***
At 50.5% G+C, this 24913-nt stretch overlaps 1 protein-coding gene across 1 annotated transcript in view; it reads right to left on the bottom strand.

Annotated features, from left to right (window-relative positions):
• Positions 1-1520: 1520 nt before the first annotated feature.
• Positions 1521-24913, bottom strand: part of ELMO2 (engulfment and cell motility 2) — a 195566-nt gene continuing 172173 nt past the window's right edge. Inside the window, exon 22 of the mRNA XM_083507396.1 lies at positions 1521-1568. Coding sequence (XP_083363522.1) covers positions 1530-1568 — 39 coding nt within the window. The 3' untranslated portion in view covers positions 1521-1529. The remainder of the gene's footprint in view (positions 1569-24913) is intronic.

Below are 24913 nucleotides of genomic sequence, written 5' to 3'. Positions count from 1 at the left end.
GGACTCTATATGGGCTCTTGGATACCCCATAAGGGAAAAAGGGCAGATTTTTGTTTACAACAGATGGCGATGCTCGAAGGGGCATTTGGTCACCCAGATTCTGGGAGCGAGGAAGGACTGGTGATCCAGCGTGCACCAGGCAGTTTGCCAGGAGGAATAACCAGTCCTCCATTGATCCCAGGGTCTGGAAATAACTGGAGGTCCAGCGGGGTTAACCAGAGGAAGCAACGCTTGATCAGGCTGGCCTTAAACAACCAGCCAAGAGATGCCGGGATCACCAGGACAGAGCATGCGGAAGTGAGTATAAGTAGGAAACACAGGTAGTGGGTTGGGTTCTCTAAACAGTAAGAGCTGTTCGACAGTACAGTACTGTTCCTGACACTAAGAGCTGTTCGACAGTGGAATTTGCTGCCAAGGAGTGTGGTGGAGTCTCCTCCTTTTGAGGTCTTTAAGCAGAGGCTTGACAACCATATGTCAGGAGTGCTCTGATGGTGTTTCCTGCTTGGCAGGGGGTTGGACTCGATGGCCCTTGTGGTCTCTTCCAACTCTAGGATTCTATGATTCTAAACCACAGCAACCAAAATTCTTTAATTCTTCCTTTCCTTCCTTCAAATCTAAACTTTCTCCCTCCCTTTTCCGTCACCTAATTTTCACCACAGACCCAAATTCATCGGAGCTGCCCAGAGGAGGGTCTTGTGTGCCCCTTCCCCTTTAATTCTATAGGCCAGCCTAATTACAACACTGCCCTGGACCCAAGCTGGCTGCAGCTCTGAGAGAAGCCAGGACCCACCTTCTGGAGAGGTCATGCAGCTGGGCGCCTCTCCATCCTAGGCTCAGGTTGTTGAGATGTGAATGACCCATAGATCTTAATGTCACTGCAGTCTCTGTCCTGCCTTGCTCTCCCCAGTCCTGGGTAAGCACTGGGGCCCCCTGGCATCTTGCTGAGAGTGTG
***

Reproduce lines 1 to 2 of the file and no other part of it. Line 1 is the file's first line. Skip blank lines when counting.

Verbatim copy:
At 50.5% G+C, this 24913-nt stretch overlaps 1 protein-coding gene across 1 annotated transcript in view; it reads right to left on the bottom strand.

Annotated features, from left to right (window-relative positions):